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The Burrowers Beneath

Novel by Brian Lumley (England) 1974.

Following the discovery of unexplained tunnels and 'cave-pearls' in the disused Harden mine, occultist Titus Crow becomes aware that the famed Cthulhu cycle of myth is, unfortunately, not mere myth. Together with his friend Henri-Laurent de Marigny, Crow researches earth tremors and forbidden books and comes to frightening conclusions. With the arrival of Wingate Peaslee and the Wilmarth Foundation, based at the famed Miskatonic University, this turns into a search-and-destroy mission with the Cthulhu deities (notably Shudde-M'ell and his minions) as targets.

Former military policeman Brian Lumley is well read in Lovecraft's Cthulhu Mythos, including their subsequent elaboration by myriad hands (including his own), and integrates them into a superb, believable and original plot. He seems to revel in the traditional style that such stories seem to demand, but slips in one more modern device: he nukes the bad guys. There are many books that are difficult to put down, not so many that you physically have to put down in order to cope with the concepts involved, before frantically resuming reading: this is one. If you have at least a passing interest in Lovecraft and the Weird Tales sub-genre (and, by God, if you're reading this you ought to) then this is nigh on perfection. Lovecraft was a genius, Lumley is a genius, and this is essential reading about as essential as it comes.

As with much of Brian Lumley's work, the series of which this is the first part is fiendishly complicated. Its immediate sequel is The Transition of Titus Crow (1975) which is more of a weird time travel adventure novel. The Clock of Dreams (1978) continued this before heading into fantasy, which is where Spawn of the Winds (1978) lies. Fifth in the series is In the Moons of Borea (1979), an interplanetary adventure in the Edgar Rice Burroughs style. The Titus Crow short stories are collected in The Compleat Crow. Not part of this series, but interconnected, are his Hero and Eldin books (Ship of Dreams, Hero of Dreams, Mad Moon of Dreams and Iced on Aran) which are set in Lovecraft's Dreamlands, the location of much of The Clock of Dreams; and his Tales of the Primal Land series (The House of Cthulhu, Tarra Khash, Hrossak! and Sorcery in Shad), barbarian epics set in a notably Lovecraftian world. On top of all this was a final novel, Elysia (1989) which ties all three series together, and not only puts the finishing touches to those, but also to the entire Cthulhu Mythos.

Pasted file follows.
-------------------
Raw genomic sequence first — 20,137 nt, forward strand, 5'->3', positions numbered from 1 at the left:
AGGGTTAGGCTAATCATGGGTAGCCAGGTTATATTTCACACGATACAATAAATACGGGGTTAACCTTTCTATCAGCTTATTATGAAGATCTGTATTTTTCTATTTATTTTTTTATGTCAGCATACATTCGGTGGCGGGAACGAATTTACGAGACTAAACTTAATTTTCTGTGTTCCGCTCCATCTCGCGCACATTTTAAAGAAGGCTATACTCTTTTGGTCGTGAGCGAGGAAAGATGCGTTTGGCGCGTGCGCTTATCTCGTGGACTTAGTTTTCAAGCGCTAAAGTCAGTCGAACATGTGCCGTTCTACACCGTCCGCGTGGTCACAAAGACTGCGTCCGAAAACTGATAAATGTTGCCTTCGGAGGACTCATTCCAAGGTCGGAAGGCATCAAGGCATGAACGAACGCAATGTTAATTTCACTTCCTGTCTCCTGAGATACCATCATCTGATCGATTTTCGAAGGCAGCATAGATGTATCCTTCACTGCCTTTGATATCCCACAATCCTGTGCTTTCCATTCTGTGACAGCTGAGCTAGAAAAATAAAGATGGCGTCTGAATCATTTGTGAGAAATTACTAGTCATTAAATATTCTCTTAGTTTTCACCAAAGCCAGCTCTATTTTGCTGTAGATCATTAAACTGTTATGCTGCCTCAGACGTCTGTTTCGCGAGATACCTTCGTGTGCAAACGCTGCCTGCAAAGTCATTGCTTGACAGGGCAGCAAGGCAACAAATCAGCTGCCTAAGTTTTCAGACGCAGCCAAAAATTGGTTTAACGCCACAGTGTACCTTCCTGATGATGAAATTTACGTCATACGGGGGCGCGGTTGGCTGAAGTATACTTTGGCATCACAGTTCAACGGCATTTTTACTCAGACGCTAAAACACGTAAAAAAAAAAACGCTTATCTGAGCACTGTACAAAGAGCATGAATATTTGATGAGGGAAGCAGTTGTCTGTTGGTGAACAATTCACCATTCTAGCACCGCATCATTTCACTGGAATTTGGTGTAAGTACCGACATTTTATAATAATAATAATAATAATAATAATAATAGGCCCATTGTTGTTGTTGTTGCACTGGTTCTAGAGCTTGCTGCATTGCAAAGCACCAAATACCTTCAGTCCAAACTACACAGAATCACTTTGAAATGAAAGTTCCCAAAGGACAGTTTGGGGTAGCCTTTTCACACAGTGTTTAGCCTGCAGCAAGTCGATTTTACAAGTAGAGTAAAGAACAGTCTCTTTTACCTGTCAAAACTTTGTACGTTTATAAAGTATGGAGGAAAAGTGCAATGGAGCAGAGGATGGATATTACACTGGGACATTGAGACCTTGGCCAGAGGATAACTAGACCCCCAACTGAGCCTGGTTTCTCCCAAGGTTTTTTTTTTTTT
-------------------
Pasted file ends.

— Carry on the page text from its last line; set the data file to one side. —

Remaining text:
Other relevant novels in a Lovecraftian vein are Beneath the Moors and The Return of the Deep Ones, and the enthusiast should also look to the poetry collection Ghoul Warning and numerous short stories in The Caller of the Black, Fruiting Bodies and Other Fungi, Dagon's Bell and Other Discords and Second Wish and Other Exhalations as well as in many modern weird fiction magazines and Arkham House anthologies. Brian Lumley's entire ï¿œuvre, and his Mythos books in particular, define the word 'scope'. The Englishman born in the year that Lovecraft died has become the perfect instrument to continue, expand and improve on (oh yes, sacrilege!) his mentor's regrettably small amount of work.

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